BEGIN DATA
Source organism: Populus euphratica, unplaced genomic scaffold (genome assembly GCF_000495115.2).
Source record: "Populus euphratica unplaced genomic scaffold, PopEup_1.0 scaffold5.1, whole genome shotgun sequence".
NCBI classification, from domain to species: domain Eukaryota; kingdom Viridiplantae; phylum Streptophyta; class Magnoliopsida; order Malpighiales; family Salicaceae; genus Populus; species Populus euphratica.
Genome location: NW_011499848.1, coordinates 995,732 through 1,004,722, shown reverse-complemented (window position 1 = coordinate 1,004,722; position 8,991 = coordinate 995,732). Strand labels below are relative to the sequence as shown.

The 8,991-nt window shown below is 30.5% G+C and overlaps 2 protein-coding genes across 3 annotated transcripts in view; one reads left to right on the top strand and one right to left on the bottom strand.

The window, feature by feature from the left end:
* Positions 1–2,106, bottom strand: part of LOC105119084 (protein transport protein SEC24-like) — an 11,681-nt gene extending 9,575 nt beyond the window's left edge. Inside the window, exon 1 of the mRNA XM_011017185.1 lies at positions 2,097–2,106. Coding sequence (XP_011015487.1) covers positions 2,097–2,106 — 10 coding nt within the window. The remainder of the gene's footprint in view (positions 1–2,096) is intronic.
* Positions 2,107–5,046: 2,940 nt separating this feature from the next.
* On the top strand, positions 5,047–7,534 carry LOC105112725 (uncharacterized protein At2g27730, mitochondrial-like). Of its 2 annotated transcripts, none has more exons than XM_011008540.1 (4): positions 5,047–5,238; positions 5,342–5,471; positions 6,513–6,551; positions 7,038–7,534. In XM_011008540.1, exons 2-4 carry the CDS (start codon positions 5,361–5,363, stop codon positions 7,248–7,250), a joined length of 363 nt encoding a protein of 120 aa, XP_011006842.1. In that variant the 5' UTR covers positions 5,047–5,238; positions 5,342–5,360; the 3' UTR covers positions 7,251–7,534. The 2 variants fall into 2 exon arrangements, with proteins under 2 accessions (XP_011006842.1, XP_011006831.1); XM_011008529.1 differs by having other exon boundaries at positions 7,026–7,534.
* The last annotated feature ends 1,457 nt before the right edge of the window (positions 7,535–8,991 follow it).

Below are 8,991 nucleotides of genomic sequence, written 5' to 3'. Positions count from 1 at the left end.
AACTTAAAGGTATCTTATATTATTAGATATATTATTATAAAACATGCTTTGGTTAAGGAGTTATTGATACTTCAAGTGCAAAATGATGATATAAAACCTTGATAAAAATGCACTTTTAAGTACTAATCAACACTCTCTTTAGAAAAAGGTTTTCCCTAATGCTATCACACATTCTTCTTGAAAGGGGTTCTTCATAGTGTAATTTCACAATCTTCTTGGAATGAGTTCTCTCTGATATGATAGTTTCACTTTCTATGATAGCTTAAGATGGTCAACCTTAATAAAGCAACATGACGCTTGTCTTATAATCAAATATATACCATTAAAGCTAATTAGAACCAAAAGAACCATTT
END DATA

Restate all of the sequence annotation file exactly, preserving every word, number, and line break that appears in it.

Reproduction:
Source organism: Populus euphratica, unplaced genomic scaffold (genome assembly GCF_000495115.2).
Source record: "Populus euphratica unplaced genomic scaffold, PopEup_1.0 scaffold5.1, whole genome shotgun sequence".
NCBI classification, from domain to species: domain Eukaryota; kingdom Viridiplantae; phylum Streptophyta; class Magnoliopsida; order Malpighiales; family Salicaceae; genus Populus; species Populus euphratica.
Genome location: NW_011499848.1, coordinates 995,732 through 1,004,722, shown reverse-complemented (window position 1 = coordinate 1,004,722; position 8,991 = coordinate 995,732). Strand labels below are relative to the sequence as shown.

The 8,991-nt window shown below is 30.5% G+C and overlaps 2 protein-coding genes across 3 annotated transcripts in view; one reads left to right on the top strand and one right to left on the bottom strand.

The window, feature by feature from the left end:
* Positions 1–2,106, bottom strand: part of LOC105119084 (protein transport protein SEC24-like) — an 11,681-nt gene extending 9,575 nt beyond the window's left edge. Inside the window, exon 1 of the mRNA XM_011017185.1 lies at positions 2,097–2,106. Coding sequence (XP_011015487.1) covers positions 2,097–2,106 — 10 coding nt within the window. The remainder of the gene's footprint in view (positions 1–2,096) is intronic.
* Positions 2,107–5,046: 2,940 nt separating this feature from the next.
* On the top strand, positions 5,047–7,534 carry LOC105112725 (uncharacterized protein At2g27730, mitochondrial-like). Of its 2 annotated transcripts, none has more exons than XM_011008540.1 (4): positions 5,047–5,238; positions 5,342–5,471; positions 6,513–6,551; positions 7,038–7,534. In XM_011008540.1, exons 2-4 carry the CDS (start codon positions 5,361–5,363, stop codon positions 7,248–7,250), a joined length of 363 nt encoding a protein of 120 aa, XP_011006842.1. In that variant the 5' UTR covers positions 5,047–5,238; positions 5,342–5,360; the 3' UTR covers positions 7,251–7,534. The 2 variants fall into 2 exon arrangements, with proteins under 2 accessions (XP_011006842.1, XP_011006831.1); XM_011008529.1 differs by having other exon boundaries at positions 7,026–7,534.
* The last annotated feature ends 1,457 nt before the right edge of the window (positions 7,535–8,991 follow it).

Below are 8,991 nucleotides of genomic sequence, written 5' to 3'. Positions count from 1 at the left end.
AACTTAAAGGTATCTTATATTATTAGATATATTATTATAAAACATGCTTTGGTTAAGGAGTTATTGATACTTCAAGTGCAAAATGATGATATAAAACCTTGATAAAAATGCACTTTTAAGTACTAATCAACACTCTCTTTAGAAAAAGGTTTTCCCTAATGCTATCACACATTCTTCTTGAAAGGGGTTCTTCATAGTGTAATTTCACAATCTTCTTGGAATGAGTTCTCTCTGATATGATAGTTTCACTTTCTATGATAGCTTAAGATGGTCAACCTTAATAAAGCAACATGACGCTTGTCTTATAATCAAATATATACCATTAAAGCTAATTAGAACCAAAAGAACCATTT